Kids in the garden

by | Jun 1, 2018 | Journey with Jill in the Garden

The kindergarten teacher leaned into her group of lively 5 year olds and asked, “What color are carrots?”
My daughter’s hand shot up with a grin reaching to her ears. “Red!”
“No…” the teacher replied and gently repeated the question. But the spunky redhead who most definitely knew her colors didn’t let it go. “Yes, carrots can be red! We picked them from our garden!”
“Well, I would love to see those,” the teacher assured her before moving on to the actual color of the day.
Excited, my daughter trotted home that evening asking me to text her teacher the photos of her red carrots, which in good nature, her teacher found fascinating.
And I beamed with pride just a bit myself.
My foray into the world of gardening began when my children were too young to remember a world without a garden in their backyard. I tried to be intentional in sharing my hobby with them, but I never intended to force it. Wanting the experience of a home garden to provide a source of both knowledge for their futures and joy in their childhood, I worked to pepper work ethic, delight, and education in various degrees as they have matured.
Although we do enjoy idyllic evenings working in the garden as a family, we also encounter the opposite — especially when the enticement of a cool pool on a hot summer day beckons and I’m left alone to tend to the garden chores.
Overall, though, I’ll take the evenings working alone for the experiences my children have had in the garden as they’ve grown.
Because many parents and grandparents share my belief that a child’s summer should consist of more time in nature and fewer hours on screens, I’ve compiled ideas to help parents and grandparents guide children of various ages to get involved and experience the joys of a home garden.
Age 2-4: In the early years, give children a shovel and let them dig and explore while you work in the garden alongside them. While their hands and feet turn brown, they’ll begin learning about earthworms, beetles, toads, and other life in the garden in addition to the fruits and vegetables. Let them plant larger seeds that their fingers can easily grasp, such as beans, peas, and watermelon. At this age, they can also begin harvesting some of the easier crops like blueberries, strawberries, and beans.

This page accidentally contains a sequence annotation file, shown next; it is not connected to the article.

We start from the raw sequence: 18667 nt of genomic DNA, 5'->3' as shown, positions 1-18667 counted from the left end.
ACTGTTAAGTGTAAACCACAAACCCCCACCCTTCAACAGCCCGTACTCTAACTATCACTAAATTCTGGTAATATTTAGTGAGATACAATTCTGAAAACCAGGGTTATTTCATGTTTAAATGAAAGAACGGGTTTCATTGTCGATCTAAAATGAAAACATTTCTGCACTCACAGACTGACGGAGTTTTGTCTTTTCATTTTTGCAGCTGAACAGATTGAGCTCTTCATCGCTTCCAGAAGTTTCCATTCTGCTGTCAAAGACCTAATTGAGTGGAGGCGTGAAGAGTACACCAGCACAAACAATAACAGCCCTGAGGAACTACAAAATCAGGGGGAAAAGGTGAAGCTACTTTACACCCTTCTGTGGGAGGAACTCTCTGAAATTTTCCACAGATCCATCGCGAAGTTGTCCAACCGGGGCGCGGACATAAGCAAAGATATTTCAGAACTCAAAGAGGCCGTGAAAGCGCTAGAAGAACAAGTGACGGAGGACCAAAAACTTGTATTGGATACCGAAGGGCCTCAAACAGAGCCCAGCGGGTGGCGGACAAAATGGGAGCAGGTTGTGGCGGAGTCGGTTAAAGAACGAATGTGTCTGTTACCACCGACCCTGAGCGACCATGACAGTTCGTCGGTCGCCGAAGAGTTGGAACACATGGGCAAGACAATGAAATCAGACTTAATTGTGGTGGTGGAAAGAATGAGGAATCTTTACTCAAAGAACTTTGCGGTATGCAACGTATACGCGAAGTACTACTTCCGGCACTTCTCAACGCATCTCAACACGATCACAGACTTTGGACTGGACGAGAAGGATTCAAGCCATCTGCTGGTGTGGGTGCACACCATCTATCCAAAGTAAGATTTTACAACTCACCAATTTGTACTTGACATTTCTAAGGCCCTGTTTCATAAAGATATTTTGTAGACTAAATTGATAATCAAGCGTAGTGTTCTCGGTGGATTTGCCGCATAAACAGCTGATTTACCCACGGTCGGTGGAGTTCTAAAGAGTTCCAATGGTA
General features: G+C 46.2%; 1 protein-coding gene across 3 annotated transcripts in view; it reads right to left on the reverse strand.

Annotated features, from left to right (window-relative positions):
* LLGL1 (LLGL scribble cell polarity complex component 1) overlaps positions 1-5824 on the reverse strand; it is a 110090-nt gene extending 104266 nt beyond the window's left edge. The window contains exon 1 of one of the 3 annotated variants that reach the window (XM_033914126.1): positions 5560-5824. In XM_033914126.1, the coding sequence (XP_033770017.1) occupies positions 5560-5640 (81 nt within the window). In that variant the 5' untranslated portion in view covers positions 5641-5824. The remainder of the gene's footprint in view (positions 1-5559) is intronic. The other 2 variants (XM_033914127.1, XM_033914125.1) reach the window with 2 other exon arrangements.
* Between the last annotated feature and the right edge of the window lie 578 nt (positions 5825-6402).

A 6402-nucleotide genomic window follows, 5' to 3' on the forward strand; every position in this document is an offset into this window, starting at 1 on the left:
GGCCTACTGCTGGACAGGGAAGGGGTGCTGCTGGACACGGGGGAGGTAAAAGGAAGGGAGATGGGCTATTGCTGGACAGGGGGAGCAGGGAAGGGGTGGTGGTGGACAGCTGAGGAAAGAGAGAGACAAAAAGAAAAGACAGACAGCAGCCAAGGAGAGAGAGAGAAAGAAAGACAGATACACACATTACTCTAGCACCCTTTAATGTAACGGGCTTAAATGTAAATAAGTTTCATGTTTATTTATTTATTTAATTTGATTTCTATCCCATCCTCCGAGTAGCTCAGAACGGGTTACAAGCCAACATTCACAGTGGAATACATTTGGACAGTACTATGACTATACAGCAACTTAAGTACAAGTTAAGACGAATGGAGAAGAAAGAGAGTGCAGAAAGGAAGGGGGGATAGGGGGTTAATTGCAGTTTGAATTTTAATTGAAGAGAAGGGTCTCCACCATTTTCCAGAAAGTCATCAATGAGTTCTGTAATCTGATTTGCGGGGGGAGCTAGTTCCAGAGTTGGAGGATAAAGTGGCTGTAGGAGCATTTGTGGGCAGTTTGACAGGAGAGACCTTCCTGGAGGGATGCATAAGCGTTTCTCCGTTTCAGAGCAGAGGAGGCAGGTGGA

Age 4-8: One year I gave my kids, age 8 and 4 at the time, their own raised beds. With my guidance, they chose the crops they wanted to grow and planted the seeds and transplants themselves. This is an ideal time to introduce responsibility and let their individuality come alive in the garden. While tedious chores like weeding might be too much to expect, having supervised gardens of their own will provide a rewarding, educational experience.
Age 8-10: At this age, kids can start doing more advanced garden work like digging furrows and weeding the garden. (I’m not promising they’ll like the weeding any more than we do, though). They can also harvest crops that require more care, such as tomatoes, peppers, cucumbers, and squash.
Age 10 & up: At this age, children who have grown up with a garden may begin to lose the interest they showed in the early years (though first-time gardeners at this age still enjoy the wonder of it all). Adapt to the child’s natural interests. Boys may find fulfillment in helping build a raised bed, installing a watering system, or participating in a hands-on garden project. Girls who like flowers may want to pick out their own and plant them, or they might enjoy harvesting and then cooking what they picked.
I think the biggest lesson I’ve learned in five years of gardening with my children is to enjoy the little moments and don’t expect too much. Most evenings, I head out to the garden alone while my kids jump on the trampoline or swim in the pool. But usually it’s not long before one of them joins me in the garden, if for nothing else than to see the progress. I’m good with that. Kids are kids and they may not enjoy the garden like I do, but they’re still participating, exploring, learning, and enjoying the progress.
Even if they never grow their own gardens as adults, they’ll at least have fond childhood memories, and that’s success in my view.

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